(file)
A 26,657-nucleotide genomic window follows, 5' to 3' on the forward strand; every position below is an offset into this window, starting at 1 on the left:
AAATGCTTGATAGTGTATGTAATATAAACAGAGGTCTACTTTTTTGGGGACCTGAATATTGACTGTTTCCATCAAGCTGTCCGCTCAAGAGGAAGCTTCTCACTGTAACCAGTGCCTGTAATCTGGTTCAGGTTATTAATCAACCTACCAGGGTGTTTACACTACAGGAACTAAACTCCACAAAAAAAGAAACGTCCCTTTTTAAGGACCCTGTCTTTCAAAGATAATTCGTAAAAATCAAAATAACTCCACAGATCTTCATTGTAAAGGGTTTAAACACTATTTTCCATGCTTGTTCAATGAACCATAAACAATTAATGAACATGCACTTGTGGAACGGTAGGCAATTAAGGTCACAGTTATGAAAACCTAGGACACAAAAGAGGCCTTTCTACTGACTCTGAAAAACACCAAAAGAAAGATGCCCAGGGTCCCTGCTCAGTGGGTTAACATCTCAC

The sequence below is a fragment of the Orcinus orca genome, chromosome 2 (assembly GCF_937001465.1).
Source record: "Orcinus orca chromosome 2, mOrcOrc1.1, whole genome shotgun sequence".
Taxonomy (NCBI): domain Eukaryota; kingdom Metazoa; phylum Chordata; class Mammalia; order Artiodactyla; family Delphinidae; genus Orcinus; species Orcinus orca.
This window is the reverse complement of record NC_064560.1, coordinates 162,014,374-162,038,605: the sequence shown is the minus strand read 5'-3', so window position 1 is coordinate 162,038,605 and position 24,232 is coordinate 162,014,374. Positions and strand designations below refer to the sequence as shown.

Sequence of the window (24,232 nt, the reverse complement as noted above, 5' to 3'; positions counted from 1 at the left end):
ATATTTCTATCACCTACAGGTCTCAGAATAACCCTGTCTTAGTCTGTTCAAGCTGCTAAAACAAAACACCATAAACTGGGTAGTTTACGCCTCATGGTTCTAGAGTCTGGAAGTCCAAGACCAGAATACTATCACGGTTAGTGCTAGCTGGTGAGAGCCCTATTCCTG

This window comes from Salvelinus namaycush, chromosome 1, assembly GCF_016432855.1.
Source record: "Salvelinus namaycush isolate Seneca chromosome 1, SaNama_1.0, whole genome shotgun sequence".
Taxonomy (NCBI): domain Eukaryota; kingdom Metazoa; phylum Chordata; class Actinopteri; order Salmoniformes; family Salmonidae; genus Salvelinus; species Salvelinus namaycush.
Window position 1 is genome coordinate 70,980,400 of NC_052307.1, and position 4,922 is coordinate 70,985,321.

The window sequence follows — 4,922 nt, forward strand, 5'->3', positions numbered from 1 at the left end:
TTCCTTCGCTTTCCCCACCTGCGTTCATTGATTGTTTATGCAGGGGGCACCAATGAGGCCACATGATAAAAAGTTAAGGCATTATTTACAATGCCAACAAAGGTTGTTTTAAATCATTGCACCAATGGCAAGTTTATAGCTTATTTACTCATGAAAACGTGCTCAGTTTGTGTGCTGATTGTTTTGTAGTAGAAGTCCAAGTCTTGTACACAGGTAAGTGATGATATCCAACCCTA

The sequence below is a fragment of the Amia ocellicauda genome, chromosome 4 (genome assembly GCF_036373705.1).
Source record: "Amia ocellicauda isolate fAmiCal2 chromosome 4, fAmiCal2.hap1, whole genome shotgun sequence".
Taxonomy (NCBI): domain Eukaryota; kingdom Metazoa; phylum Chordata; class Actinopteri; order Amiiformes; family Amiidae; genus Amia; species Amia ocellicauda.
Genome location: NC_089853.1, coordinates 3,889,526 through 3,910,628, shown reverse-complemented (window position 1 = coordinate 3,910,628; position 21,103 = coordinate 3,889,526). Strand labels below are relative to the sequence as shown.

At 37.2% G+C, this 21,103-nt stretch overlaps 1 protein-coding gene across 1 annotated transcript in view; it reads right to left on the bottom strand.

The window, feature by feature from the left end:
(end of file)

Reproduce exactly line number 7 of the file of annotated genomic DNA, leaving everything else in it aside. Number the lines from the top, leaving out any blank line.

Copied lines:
Sequence of the window (24,232 nt, the reverse complement as noted above, 5' to 3'; positions counted from 1 at the left end):